Wednesday, December 20, 2017

States get creative to attract doctors to rural areas

"People who live in rural areas are more likely to die from heart disease, stroke, cancer, injuries, drug overdoses, car crashes and suicide. Women are more likely to die in childbirth. Children are more likely to die as infants," John Ingold reports for The Denver Post. And though many factors are behind those statistics, a big problem is that there aren't enough doctors and medical providers in rural America. Ingold reports that fewer than 10 percent of the nation's doctors practice in the rural areas where 20 percent of the U.S. population lives.

And they're getting older, too. According to a 2009 report, "27.5 percent of primary care physicians in non-metropolitan areas were age 56 or older, compared with 25.5 percent in urban locations. In remote rural areas, the percentage is 28.9 percent," the Rural Health Information Hub reports.

Dr. Sheleatha Taylor-Bristow
States are getting creative to come up with solutions to the rural doctor shortage. In Colorado, for example, the state runs a program called the Colorado Health Service Corps that helps doctors repay medical school loans if they work in a rural or underserved area, Ingold reports in a story in the "Colorado Divide" series, which examines the differences between rural and urban Colorado.

Hospitals in urban Colorado have struck up partnerships with struggling rural hospitals, beefed up their tele-health programs, and established locum tenens services, which act as medical-temp agencies when rural doctors need a break, Ingold reports. And the University of Colorado School of Medicine has a Rural Track program to prepare select students to work in rural settings.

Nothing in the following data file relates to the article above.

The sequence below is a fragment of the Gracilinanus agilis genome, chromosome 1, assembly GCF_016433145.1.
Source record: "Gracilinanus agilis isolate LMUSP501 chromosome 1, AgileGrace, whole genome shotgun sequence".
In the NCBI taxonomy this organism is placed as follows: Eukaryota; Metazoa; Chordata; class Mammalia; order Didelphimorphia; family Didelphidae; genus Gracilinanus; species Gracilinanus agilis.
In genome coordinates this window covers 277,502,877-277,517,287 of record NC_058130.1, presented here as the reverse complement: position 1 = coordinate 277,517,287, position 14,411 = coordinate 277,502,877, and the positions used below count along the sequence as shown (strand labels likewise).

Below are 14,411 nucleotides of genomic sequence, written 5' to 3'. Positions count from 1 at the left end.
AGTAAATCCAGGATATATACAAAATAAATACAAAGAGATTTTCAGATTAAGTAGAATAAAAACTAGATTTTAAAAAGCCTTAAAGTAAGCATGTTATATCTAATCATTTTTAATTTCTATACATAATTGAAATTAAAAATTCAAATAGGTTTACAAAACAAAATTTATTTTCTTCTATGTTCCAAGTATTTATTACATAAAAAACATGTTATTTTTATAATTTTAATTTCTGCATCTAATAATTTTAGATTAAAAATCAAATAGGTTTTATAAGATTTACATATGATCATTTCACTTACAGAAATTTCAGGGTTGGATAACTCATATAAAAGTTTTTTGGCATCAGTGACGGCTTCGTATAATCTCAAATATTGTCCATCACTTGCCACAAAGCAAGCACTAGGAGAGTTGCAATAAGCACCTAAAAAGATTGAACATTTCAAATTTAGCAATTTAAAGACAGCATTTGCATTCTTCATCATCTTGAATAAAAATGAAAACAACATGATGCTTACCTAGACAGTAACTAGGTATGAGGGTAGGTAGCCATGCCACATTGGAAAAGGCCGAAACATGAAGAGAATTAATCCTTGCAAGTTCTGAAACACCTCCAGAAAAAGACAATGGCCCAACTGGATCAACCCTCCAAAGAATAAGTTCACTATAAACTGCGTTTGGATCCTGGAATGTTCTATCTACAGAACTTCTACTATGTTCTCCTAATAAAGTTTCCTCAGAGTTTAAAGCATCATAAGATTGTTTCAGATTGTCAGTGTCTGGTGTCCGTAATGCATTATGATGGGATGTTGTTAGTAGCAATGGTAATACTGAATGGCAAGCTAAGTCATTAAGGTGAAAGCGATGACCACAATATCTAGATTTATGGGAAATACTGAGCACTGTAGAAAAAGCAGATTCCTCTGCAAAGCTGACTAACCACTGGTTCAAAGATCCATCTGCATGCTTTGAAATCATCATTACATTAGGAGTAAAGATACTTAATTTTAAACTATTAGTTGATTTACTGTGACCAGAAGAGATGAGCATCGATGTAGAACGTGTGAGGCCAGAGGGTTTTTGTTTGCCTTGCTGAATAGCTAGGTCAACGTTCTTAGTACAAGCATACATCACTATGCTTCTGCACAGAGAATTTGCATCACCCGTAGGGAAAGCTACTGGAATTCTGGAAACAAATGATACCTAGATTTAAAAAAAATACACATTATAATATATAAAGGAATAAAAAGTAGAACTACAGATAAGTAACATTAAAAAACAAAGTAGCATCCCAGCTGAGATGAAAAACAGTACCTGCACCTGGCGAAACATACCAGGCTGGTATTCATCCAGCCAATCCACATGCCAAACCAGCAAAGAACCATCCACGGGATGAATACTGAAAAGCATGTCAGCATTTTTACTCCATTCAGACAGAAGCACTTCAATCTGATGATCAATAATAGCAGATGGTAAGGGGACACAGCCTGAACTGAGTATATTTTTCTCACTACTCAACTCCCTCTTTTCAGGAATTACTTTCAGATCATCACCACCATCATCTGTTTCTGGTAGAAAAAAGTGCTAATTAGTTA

Oklahoma has two similar programs for recruiting rural doctors through Oklahoma State University, Michaela Wheatley reports for The Oklahoman. Students agree to establish a practice in a medically underserved area of the state for a minimum of two years, after which the physician will become eligibile for student loan repayments for up to four years if they maintain their practice.

One of those physicians is Sheleatha Taylor-Bristow, who told Wheatley that she never imagined herself as a small-town doctor. Though she is from Oklahoma City, she says she loves her new home in Spencer, which has a population of about 4,000 and is one of the few historically black towns in Oklahoma. Running into her patients at the grocery store doesn't bother her because, as she told Wheatley, "I am a physician 24 hours a day . . . It is not something you go home and stop doing. You cannot vacation from it. It is part of who you are as a person."

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